Posts Tagged ‘calving season’

Feeding Orphan Calves

By: Dr. Collin Lawrence

Whether you have chosen to rear bottle calves purchased from outside sources or are having to feed orphans or excess twins from your herd, there are some important things to consider.

1) Colostrum is always a number 1 priority. The importance and impacts of getting enough colostrum into a calf are critical. Increased risks of navel infections, scours, pneumonia, as well as reduced growth rates and immunity are only a few of the many impacts in the failure of passive transfer.

Timing is critical to ensure adequate intake of colostrum. It is recommended that calves get a minimum of 100-120 grams of immunoglobins (these are the antibodies calves receive from colostrum) in order to achieve adequate passive transfer. Calves are only able to absorb colostrum in their first 24 hours of life however, only a few hours after birth their absorptive capabilities start to diminish and by 12 hours old they can only absorb 50% of what they are fed. Meaning, even though you may provide great quality colostrum, if you delay giving it, they likely will not get enough antibodies to achieve adequate protection. If you do not see a calf up and nursing within the first 2 hours of life, it is probably prudent to get involved and ensure they get what they need. If you are buying calves and are unsure of their colostrum intake, you may want to reconsider purchasing them.

2) Bedding. A well bedded pen for them is very important and a thick layer of straw that they can snuggle into provides both a warm environment and helps reduce exposure to pathogens, especially if multiple calves are houses together.

3) Preventative measures. We recommend all calves receive Vit AD and Selenium at birth. There are a number of injectable or oral products available. As well, intranasal vaccines are a good idea to reduce the risk of respiratory disease affecting these calves in their first months of life. The use of scour prevention products is a bit more complicated as it depends on what pathogens we are trying to protect against (there is no product that protects against everything) and most have to be given in the first hours of life, like colostrum.

4) Feeding. At a minimum, calves should be getting 10% of their body weight in milk each day (10lbs = 1 gallon = 4.5L). However, to achieve better growth rates and health outcomes, many dairy operations are feeding calves closer to 8-10L of milk per day. They should also have full time access to a dairy calf creep and good quality grass hay by a week old. This is critical for rumen development and allows calves to transition easier during weaning, often within 3 months of life.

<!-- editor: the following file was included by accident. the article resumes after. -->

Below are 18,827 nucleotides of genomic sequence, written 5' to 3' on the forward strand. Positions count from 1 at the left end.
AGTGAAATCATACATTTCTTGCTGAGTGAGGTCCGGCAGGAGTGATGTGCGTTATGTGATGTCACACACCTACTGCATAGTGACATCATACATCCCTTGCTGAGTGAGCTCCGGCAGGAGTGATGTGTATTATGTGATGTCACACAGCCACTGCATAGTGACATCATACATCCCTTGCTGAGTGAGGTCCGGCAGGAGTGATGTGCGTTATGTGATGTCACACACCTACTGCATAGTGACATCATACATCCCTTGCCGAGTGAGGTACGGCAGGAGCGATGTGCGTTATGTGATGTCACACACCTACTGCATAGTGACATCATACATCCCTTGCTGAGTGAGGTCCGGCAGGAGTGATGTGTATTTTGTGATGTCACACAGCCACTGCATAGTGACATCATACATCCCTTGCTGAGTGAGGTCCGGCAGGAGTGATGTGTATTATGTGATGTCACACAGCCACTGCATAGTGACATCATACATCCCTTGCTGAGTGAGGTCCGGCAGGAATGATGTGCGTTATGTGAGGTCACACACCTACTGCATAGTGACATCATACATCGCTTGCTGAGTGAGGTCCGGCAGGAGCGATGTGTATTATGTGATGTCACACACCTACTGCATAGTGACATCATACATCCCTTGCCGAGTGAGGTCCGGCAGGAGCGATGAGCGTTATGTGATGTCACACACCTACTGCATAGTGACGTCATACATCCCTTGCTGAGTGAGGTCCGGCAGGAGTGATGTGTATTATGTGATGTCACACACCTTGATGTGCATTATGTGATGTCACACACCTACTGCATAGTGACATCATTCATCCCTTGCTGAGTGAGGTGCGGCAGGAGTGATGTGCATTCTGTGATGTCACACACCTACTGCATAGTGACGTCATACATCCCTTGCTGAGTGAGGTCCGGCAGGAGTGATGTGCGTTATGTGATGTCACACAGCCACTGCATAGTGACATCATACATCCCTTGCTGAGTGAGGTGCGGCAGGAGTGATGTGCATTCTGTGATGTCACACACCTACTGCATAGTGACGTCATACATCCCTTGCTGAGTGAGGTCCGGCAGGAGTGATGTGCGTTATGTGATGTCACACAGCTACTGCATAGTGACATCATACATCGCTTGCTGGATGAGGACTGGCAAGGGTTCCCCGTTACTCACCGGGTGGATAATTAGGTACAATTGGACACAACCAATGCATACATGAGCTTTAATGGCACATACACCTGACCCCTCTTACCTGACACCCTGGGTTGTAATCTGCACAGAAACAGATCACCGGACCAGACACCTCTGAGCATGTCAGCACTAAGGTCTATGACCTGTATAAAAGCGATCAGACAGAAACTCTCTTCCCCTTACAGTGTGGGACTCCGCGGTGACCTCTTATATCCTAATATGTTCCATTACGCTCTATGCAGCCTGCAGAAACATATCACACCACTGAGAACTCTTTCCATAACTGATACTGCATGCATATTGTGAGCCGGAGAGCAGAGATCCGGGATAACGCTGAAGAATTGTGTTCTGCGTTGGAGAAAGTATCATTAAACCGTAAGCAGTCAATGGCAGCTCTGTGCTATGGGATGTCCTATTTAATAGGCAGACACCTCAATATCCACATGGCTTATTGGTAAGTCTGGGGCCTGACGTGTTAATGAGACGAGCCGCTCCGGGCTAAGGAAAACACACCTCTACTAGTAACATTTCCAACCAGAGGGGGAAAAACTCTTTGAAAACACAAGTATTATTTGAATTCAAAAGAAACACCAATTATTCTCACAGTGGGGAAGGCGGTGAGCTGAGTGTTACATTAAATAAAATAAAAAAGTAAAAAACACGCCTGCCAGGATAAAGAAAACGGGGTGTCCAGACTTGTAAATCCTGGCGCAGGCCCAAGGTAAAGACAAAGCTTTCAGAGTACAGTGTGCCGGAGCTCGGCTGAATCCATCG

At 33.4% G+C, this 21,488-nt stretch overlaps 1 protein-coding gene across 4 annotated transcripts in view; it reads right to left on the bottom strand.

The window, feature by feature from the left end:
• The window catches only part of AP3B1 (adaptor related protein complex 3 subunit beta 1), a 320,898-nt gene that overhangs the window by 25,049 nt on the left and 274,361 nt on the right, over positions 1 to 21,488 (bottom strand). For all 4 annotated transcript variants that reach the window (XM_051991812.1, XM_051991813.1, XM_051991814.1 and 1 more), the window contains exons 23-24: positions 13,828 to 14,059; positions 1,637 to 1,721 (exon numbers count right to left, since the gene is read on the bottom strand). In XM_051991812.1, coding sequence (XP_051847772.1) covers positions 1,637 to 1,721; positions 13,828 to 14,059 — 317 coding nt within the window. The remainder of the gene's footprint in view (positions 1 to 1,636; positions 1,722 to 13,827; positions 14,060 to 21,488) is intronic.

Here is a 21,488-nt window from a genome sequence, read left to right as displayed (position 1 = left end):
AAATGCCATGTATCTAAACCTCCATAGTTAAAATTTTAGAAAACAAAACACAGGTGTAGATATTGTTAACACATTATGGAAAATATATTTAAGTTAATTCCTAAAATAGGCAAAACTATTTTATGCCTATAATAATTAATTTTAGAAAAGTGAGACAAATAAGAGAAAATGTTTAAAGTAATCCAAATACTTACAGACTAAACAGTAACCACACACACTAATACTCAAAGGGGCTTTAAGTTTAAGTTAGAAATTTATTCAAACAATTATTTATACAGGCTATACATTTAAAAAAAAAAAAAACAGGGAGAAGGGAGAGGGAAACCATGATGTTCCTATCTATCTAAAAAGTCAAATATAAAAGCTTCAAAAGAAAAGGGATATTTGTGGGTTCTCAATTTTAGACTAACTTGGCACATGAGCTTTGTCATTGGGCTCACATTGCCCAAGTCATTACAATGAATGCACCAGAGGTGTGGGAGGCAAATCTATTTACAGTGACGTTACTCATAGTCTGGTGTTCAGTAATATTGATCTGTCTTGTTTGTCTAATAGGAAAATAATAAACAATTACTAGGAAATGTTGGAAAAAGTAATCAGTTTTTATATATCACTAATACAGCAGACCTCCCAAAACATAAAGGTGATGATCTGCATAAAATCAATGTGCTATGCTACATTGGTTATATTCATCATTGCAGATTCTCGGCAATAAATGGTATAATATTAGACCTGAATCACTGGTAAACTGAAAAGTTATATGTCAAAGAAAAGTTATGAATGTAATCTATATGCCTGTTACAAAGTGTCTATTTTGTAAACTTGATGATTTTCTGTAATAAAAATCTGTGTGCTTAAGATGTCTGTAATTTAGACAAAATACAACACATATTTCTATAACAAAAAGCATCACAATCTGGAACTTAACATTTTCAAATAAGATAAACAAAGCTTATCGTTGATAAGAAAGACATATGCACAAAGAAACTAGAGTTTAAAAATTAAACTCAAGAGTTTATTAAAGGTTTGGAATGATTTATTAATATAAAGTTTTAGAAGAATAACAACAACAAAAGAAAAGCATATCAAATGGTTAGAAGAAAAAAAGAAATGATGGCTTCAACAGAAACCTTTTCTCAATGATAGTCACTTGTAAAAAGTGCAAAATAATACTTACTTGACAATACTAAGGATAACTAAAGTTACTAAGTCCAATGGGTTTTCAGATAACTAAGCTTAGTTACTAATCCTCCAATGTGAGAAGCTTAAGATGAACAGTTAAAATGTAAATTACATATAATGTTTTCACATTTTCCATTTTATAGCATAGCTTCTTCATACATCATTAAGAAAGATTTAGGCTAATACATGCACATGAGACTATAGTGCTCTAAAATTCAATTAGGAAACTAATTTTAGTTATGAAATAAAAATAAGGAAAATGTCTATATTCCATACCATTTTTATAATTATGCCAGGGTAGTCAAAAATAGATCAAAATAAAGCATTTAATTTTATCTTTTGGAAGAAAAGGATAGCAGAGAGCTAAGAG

Normally calves are continually exposed to lactobacillus and other “good bacteria” when they nurse from their mother’s udder. A bottle calf does not have that luxury and without a normal gut flora they have reduced feed efficiency and increased risk of scours. We also have a product to add to their feedings this twice daily in the milk provides a source of these important bacteria.

It’s Calving Season!



It’s well into calving season now, here is a little refresher on the stages of calving and when to seek help.

Stage 1: Symptoms of restlessness and discomfort, cow may lay down and get up frequently.  The teats may become distended and leak milk. During the end of this stage the water bag is presented and will likely break.  These conditions will normally be observed  for 1-6 hours.

Stage 2: This stage is characterized by the fetus entering the dilated birth canal, rupture of the second water sac and abdominal contractions/labor and the expulsion of the calf.  The cow will initiate abdominal contractions once the feet have entered the cervix or vagina.

This may not be observed due to one of the following:

-If the calf is breech (tail first)

-Twin calves who can’t agree who should go first

-Uterine Torsion or Cervical Scarring

Intervention is required if Stage 2 is delayed.  Time for Stage 2  for a cow is 30 minutes to 4 Hours.  Heifers usually require 4 hours.

Stage 3: The last stage is the expulsion of the placenta and the uterus returning to normal size.  This is anywhere from 30 minutes to 8 hours.



1.Check in intervals of 3 hours

2.Once a heifer/cow is in Stage 2, check frequently

3.Intervene if – stage 1 is over 3 hours, stage 2 is over 2 hours or cow/heifer is trying hard for 30 minutes-1 hour with no progress, – or if they have quit trying for more then 20 minutes.


Seek Professional Advice When:

  1. You don’t know what you are dealing with
  2. You know the problem, and the solution but you know you are unable to handle the problem
  3. You know the problem and the solution but are unable to make any progress in 20 minutes